“For me it’s really been an interesting kind of chapter that’s always unfolding. Like you said, pushing the idea instead of cramming a message down your throat. To me that’s always been the way to go I’ve never wanted to be a preacher about my own beliefs. But if I were to disconnect that part of who I am …if I were to leave that out in my image, via blog or music itself, that would be a disservice, painting a picture of someone other than who I really am. But again, never do I want to get too pushy or too overtly …to me the songs write themselves in the lyrical overtones with my faith and spirituality on their own. I’ve always been very confident in that way.”
You got to write these new songs after seeing the world for the first time. I take it that was a real eye-opener?
“Oh certainly, yes. The inspiration for this record was standing on the beach in Honolulu or the Great Wall of China, all these places I’d always imagined and some I’d actually written about from my imagination… I’m the farthest thing from the ocean so the ocean was an inspiring thing for me…. It has been surreal.”
So many musicians have trouble navigating the new landscape and getting their music heard, yet you’ve made it look effortless.
“It’s honestly been a little bit scary for me, being this introverted quirky guy from a small town. It’s a little scary actually getting out of the house (laughs) and touring and learning to be this social person. But for me, things have always been very online, a very digital world. I’m a younger person so the whole YouTube and Facebook caught on pretty well for me. There are things I can conduct in the privacy of my basement, so I can continue to be this introverted, shy evil genius in his basement (laughs) making records. Once this stuff started to connect with people and suddenly labels are calling to fly me out to New York… I said OK, I gotta get a band and memorize all my lyrics, which is something I’d never done before because I’d just written them for the record, recorded them and moved on. Things like that are a bit tricky. But having that big dose of butterflies standing backstage every night, I go ‘What am I doing here?’ It’s very, very humbling. Two years ago I was working in a Coca-Cola warehouse loading trucks.”
So as an introvert do you enjoy touring?
“At the moment it’s still very fresh and still very new. This confidence thing for me, since day 1 I’ve gone out on stage shaking – can I go out there and sing for an hour and a half for these people? I feel if those butterflies ever went away it would stop feeling fun. It would feel like working or something like that. It’s still fresh, it’s still new, and I’m still shy. But it’s so fulfilling, the moment I step offstage after a good show is the highest, most wonderful feeling. That may be the answer if this thing does carry on and I’m allowed to do this….it’s my high.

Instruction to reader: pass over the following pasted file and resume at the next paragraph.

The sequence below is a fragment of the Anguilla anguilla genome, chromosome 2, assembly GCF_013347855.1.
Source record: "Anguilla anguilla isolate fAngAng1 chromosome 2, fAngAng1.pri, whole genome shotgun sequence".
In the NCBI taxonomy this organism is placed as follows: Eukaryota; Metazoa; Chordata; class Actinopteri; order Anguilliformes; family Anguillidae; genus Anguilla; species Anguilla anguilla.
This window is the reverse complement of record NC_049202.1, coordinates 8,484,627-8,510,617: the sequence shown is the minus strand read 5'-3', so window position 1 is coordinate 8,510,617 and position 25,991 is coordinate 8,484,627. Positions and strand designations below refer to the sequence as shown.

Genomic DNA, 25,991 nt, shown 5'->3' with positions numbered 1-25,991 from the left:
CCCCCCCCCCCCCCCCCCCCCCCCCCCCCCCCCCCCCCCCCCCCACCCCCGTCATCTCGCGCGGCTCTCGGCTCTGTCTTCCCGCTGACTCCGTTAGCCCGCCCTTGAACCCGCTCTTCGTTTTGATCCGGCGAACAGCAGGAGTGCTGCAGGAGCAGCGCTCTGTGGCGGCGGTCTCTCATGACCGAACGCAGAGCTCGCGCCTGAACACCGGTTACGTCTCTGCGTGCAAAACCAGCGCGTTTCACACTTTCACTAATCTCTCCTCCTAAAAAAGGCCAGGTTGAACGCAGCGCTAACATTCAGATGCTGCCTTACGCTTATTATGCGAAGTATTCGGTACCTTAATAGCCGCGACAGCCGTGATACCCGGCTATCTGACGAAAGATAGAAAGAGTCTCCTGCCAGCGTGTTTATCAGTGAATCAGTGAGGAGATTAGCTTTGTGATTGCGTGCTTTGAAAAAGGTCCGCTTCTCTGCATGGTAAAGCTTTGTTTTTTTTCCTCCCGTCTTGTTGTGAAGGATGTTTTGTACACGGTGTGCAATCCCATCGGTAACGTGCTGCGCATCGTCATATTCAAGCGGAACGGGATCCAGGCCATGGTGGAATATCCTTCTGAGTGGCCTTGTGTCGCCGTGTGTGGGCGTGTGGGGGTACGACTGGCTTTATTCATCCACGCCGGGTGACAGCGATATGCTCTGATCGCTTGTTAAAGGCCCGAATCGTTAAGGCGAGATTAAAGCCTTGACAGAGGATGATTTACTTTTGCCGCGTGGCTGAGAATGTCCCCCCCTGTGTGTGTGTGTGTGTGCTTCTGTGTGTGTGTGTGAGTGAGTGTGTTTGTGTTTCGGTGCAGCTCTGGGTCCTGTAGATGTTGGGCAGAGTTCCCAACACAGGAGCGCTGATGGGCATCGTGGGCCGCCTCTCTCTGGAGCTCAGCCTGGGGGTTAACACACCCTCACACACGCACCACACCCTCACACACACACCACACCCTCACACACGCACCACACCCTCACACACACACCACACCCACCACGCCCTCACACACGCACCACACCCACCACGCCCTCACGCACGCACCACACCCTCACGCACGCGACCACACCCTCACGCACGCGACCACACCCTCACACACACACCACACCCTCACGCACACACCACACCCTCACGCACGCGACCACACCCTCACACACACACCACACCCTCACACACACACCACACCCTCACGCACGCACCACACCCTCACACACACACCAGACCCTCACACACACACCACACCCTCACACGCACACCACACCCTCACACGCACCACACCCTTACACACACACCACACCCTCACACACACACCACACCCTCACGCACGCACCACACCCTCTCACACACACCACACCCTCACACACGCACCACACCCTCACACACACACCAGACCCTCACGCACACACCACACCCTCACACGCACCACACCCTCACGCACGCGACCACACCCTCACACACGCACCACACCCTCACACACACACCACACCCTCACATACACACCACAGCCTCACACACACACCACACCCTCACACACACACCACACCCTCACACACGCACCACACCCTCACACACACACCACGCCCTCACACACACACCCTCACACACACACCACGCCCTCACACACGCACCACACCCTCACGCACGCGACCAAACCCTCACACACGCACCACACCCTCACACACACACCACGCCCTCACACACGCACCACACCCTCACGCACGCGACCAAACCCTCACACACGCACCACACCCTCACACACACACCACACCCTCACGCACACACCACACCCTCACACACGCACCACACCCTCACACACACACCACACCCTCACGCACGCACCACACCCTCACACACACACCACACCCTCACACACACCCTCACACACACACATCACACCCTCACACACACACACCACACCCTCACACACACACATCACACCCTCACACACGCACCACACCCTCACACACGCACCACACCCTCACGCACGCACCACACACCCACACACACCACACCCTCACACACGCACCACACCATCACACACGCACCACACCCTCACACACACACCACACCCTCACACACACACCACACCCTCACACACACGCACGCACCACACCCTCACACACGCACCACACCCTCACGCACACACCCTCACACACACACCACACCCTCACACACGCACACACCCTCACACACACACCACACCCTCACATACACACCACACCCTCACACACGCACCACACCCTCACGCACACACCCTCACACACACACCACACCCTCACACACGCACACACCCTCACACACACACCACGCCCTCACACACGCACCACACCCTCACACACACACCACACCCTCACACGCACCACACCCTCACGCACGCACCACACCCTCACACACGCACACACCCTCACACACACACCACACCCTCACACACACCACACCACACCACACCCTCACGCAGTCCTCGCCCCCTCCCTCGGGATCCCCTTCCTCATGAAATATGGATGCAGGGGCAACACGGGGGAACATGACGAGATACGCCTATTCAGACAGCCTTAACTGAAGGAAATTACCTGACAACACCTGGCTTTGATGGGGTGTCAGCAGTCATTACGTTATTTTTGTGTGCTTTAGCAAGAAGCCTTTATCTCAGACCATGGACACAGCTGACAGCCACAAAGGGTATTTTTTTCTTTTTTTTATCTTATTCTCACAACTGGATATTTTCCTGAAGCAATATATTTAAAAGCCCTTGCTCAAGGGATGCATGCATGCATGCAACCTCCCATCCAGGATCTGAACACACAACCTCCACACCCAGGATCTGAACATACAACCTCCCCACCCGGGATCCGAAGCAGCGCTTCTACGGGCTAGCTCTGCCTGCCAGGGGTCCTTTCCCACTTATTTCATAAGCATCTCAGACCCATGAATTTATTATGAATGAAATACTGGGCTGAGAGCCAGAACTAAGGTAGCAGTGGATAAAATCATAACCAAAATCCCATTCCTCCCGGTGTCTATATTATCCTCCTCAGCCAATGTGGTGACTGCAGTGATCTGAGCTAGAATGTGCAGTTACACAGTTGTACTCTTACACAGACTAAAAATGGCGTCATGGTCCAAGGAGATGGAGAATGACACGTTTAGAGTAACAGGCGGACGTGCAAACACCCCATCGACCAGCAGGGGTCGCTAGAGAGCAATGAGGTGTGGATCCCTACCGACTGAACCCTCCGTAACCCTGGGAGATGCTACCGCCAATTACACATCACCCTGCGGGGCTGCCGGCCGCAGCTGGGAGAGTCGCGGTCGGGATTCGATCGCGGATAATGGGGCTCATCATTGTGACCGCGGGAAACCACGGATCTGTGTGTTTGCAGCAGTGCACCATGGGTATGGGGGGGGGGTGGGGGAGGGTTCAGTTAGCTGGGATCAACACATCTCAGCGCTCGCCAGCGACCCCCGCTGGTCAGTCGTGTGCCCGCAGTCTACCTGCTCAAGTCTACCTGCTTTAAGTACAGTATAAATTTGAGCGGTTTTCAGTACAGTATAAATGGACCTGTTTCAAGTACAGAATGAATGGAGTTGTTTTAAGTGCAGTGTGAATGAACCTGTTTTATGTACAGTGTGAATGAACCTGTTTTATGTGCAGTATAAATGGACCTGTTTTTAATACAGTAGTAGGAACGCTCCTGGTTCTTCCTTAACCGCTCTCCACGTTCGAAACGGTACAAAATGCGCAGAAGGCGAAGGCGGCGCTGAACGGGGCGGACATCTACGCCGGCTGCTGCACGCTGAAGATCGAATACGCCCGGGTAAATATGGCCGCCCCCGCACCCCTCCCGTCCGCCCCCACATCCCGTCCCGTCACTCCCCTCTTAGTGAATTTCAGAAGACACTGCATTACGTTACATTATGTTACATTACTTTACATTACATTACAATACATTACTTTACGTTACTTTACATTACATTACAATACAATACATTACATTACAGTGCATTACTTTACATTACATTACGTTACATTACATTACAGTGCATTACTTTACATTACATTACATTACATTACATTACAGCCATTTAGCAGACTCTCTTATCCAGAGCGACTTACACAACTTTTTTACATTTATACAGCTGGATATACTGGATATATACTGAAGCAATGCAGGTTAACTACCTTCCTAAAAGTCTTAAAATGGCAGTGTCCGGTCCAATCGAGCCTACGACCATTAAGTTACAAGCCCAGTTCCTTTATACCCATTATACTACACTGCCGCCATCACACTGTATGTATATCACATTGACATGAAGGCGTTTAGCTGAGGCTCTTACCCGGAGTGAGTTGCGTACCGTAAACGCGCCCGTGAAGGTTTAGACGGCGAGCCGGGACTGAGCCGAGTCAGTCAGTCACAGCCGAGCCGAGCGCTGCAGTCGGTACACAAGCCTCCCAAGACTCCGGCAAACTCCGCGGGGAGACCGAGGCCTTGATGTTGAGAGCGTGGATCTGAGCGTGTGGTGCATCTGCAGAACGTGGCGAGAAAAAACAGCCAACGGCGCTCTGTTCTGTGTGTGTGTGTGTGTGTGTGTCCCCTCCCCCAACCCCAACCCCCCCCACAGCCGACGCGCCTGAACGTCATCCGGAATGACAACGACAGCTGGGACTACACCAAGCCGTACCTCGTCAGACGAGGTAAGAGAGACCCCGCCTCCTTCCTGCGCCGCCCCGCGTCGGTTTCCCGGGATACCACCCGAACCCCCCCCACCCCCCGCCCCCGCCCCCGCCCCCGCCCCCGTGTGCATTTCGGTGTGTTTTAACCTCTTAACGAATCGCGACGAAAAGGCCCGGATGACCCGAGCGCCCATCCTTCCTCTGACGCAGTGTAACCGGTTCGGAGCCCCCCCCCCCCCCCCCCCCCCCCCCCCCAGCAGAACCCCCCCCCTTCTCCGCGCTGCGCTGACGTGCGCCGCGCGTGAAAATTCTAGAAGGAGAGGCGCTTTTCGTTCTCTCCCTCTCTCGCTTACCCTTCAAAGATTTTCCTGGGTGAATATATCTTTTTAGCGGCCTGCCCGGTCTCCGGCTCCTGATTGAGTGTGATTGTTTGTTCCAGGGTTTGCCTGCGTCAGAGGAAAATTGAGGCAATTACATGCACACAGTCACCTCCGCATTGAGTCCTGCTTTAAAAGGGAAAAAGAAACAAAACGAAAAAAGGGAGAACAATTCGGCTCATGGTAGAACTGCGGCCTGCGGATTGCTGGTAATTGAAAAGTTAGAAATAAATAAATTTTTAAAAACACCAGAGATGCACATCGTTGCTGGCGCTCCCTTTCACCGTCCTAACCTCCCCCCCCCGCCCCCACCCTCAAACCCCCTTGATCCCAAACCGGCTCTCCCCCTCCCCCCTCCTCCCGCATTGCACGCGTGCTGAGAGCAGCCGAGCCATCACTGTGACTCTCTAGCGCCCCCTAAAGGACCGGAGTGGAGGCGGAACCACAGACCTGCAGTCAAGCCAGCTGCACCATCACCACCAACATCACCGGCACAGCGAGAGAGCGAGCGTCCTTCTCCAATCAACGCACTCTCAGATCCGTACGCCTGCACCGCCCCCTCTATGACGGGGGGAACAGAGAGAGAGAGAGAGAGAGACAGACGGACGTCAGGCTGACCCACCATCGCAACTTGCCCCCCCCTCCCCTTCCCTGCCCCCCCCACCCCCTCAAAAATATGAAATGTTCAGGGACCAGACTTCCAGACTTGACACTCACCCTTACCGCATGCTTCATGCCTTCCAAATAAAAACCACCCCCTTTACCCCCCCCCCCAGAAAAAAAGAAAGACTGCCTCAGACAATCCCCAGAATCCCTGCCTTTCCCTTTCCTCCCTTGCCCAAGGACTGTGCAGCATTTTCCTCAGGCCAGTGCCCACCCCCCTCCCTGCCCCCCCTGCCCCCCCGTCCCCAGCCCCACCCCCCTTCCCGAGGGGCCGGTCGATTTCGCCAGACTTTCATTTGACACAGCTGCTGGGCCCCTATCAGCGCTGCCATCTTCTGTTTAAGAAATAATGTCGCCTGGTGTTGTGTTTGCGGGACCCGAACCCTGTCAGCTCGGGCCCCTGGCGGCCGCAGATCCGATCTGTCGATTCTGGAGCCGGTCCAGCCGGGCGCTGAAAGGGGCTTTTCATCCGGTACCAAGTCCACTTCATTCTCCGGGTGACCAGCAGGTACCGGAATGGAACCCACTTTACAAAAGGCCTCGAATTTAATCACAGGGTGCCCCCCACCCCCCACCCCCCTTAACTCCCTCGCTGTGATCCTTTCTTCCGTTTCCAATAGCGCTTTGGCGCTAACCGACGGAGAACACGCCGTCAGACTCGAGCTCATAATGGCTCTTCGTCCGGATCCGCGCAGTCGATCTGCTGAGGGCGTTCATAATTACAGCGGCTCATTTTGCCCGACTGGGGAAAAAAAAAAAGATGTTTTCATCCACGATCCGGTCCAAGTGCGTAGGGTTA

How extensive is this tour?
“The plan is to hit it pretty hard on the road, till Christmas more or less. It’s a big loop of North America, then home for a week, then Australia, New Zealand, then Europe and the U.K. I’m sure those few precious breaks will fill up. One opportunity I’ve pined after is to write music for films. If circumstances allow I can do it from the tour bus on my laptop, just writing little themes and cues. But the big thing is just playing, just touring.”
What do you want fans to take away from this?
“The main message goes back to the idea of somebody learning to see that much more optimism, that much more hope around them, even on the dark days. The first track on the record, ‘The Real World,’ is tongue in cheek pointing in that direction. There’s a line that says ‘reality is a lovely place but I wouldn’t want to live there.’ The way I envision the world in my head… is something so surreal, an escapism thing. It makes me want to be a better person. That world I envision is so ideal. That’s what I want people to connect with. If this record does well I’ll be a happy camper, and if it totally bombs and nobody likes it, it’s still a great chapter two for my story.”
James Franco has another new thing
Kalup and Franco is the duo of Kalup Linzy, a video/performance artist who frequently performs in drag, and James Franco, an Oscar-nominated movie star (127 Hours, Spider-Man) who has quickly become one of Hollywood's biggest weirdos. The partnership formed after Franco invited Linzy to perform on "General Hospital" during Franco's stint on the soap opera, and they've since become a performance duo and a musical act. On July 12, they'll release their debut EP Turn It Up on Dutty Artz, the label co-founded by the globe-trotting, genre-mashing theorist DJ /rupture.
The EP will be available as a digital download and as a limited-edition 7". It features two songs, "Rising (Both Sides Now)" and "Turn It Up (So We Can Turn It Out)", co-produced by DJ /rupture and his Nettle bandmate Brent Arnold, and "Rising" also features production from /rupture's Dutty Artz partner Matt Shadetek. Linzy produced a third track, "Fly Away". The duo intends to make music videos for each of those three songs, which will feature "surprise guest cameos."
Below, check out a live video of Kalup and Franco performing a drag-heavy version of "Proud Mary", with Franco limiting his participation to singing backing vocals and looking pretty.
In other /rupture news, we previously reported that he'd launched a Kickstartercampaign for "Beyond Digital", a project that would send him to Morocco to do research, make videos, host workshops, and perform. The project reached its fundraising goal, and /rupture is currently in Morocco with Fader photo editor John Francis Peters. He's written a bit about his trip on the Fader website; check that outhere.
And as The New York Press reports, Dutty Artz is also collaborating with Gold Coast Trading on Tropical Systems, a new clothing line. Check out the Tropical Systems lookbook here.
Still-untitled new album due in the fall